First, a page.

To catch a tuna you must chase the birds.
From high in the sky they see a tuna far better than you ever can in your wet-seated kayak and so when they start diving, you start paddling.
"See those petrels," said kayak fishing guru Herb Spannagl of a group of dots far in the distance. "Now paddle. Paddle like hell to get to them."
The problem with birds is, like tuna, they keep moving and therefore so must you, until your shoulders burn, your back twitches in revolt and your arms turn to clay.
But persistence pays off and and after three hours on the water, just six kilometres off Port Taranaki, I had enough albacore tuna to keep me in meat for a week.
Problem is, I still hadn't got through the kahawai I caught with Steve McEwen in Mokau on Monday, the little pig Ray Potroz tracked down for me on Tuesday, the butter, cheese and milk Connie Bethell gave to me on Wednesday morning or the fern shoots I had collected with Dawn Bowen that afternoon.
Far from starving, my attempt to live off the land for 12 days has so far produced an abundance of food.
It's probably helped I've called on experts to guide me through it and Herb is arguably the country's top dog on kayak fishing, or at least one of them.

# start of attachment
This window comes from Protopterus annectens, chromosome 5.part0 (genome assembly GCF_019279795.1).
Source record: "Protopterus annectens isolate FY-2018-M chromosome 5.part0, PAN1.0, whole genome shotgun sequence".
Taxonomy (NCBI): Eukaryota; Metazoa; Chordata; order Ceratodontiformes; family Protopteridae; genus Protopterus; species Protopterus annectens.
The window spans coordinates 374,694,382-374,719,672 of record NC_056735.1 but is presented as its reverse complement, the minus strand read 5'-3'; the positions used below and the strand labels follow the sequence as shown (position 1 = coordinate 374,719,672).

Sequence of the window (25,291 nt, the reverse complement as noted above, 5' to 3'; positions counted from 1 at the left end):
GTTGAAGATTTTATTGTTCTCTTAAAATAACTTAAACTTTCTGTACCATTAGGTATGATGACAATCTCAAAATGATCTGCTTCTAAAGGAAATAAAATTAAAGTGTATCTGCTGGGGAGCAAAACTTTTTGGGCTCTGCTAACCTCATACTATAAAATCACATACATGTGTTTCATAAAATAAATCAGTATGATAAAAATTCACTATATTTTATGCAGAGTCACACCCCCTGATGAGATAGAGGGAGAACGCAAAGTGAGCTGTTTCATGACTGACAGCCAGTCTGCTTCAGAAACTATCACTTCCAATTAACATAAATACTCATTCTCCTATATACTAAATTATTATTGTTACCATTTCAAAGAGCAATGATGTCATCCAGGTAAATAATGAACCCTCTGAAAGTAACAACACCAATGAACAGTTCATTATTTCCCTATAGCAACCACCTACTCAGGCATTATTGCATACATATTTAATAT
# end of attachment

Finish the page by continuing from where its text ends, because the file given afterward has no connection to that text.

"When the tuna hits it will just go flat out. Don't try and stop it," he said as we glided through the mirror flat water.
"Just let the reel do the work and be patient."
Patience means not losing your cool when 20 minutes have passed since your reel starting whirring and you still haven't be able to confirm whether you actually have a fish on the end of your line or a feisty bucket.
There are other frustrations, too, and they are mostly called sharks. Able to sense the panic of a hooked tuna, they hone in and attack.
Not only is this bad news for the tuna, it is quite distressing for your bladder, which is more aware than your brain of the ridiculousness of sitting in a moulded piece of plastic several kilometres out to sea.
Luckily I didn't have to see one. That pleasure fell to Herb, though he did try to get me over to have a look at the mako savaging his tuna an arm's length from his boat.
"That's not going to happen, Herb," I said as I paddled far, far away. I've always thought of myself as being at the top of the food chain, not some middle order ocean snack.
Today: Goat hunting with Wolf.
Tomorrow: A day off to cook the spoils of a wild appetite.
- © Fairfax NZ News